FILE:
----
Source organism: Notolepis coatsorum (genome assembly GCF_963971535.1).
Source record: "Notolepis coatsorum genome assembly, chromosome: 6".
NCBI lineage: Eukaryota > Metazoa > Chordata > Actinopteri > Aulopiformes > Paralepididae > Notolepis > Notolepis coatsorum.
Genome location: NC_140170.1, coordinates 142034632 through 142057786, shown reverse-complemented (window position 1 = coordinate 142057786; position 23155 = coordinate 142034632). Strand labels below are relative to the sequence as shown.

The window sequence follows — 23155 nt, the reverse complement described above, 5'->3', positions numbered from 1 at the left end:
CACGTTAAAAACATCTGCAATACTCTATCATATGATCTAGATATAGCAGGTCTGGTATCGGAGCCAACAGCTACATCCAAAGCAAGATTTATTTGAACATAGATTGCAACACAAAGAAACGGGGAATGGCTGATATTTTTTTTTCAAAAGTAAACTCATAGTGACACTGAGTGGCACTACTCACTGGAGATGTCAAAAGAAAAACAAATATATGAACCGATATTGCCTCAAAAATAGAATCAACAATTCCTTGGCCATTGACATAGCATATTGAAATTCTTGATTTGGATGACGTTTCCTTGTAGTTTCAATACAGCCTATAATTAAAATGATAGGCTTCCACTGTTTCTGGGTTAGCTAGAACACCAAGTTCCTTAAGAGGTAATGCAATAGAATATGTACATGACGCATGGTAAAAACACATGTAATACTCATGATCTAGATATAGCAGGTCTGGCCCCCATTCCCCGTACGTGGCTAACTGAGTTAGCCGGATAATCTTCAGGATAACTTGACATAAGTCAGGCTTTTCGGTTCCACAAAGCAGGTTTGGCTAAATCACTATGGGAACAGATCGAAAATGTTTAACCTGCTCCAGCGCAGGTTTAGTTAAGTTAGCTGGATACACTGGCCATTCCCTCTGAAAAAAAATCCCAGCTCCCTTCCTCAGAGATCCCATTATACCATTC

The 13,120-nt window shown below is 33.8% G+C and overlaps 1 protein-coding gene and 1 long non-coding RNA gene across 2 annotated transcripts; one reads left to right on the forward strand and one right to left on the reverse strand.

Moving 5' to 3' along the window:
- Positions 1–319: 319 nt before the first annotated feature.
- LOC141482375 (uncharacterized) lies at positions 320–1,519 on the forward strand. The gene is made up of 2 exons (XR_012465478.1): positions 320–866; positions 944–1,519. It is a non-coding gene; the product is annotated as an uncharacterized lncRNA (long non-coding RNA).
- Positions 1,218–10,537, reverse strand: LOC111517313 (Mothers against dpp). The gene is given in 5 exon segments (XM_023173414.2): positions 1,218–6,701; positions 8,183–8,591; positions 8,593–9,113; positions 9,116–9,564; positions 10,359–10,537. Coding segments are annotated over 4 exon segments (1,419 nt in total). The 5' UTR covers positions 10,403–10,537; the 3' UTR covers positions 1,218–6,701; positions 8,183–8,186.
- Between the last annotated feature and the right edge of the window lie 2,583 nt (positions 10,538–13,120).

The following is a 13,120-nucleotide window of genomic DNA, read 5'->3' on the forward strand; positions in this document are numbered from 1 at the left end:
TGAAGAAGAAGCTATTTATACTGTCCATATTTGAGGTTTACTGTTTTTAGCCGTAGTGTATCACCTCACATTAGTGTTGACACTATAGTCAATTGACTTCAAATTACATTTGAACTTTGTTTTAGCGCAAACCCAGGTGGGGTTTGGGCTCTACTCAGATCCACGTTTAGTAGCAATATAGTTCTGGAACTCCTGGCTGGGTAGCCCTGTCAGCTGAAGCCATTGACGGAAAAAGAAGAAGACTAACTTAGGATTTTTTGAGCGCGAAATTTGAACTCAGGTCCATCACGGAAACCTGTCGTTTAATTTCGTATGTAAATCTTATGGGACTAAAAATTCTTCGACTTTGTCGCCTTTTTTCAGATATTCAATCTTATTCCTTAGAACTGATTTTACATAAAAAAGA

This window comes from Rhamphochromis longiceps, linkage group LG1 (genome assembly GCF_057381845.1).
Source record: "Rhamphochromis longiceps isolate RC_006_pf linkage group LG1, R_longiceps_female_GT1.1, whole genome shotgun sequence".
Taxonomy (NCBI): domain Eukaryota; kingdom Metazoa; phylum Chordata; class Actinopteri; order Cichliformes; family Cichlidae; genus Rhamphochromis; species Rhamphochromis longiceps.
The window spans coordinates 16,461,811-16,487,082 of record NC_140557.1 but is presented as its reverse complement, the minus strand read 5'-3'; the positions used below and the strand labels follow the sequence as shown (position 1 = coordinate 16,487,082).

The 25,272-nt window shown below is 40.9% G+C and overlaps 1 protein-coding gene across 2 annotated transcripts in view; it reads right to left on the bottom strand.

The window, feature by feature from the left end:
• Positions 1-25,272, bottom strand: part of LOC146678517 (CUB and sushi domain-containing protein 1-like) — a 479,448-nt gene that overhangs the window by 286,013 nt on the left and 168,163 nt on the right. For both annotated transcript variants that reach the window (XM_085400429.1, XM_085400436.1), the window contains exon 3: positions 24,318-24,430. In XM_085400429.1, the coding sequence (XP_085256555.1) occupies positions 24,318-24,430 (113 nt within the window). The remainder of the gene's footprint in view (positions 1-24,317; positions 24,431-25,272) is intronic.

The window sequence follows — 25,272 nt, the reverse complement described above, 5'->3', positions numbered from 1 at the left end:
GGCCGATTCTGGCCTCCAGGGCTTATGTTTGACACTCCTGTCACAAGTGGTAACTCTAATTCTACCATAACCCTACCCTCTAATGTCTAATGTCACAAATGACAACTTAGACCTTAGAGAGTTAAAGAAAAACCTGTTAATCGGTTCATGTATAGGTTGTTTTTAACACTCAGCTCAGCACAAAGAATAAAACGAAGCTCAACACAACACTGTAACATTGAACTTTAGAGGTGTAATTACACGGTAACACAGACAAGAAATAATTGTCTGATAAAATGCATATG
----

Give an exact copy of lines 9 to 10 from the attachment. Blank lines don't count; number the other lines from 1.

- Positions 1–319: 319 nt before the first annotated feature.
- LOC141482375 (uncharacterized) lies at positions 320–1,519 on the forward strand. The gene is made up of 2 exons (XR_012465478.1): positions 320–866; positions 944–1,519. It is a non-coding gene; the product is annotated as an uncharacterized lncRNA (long non-coding RNA).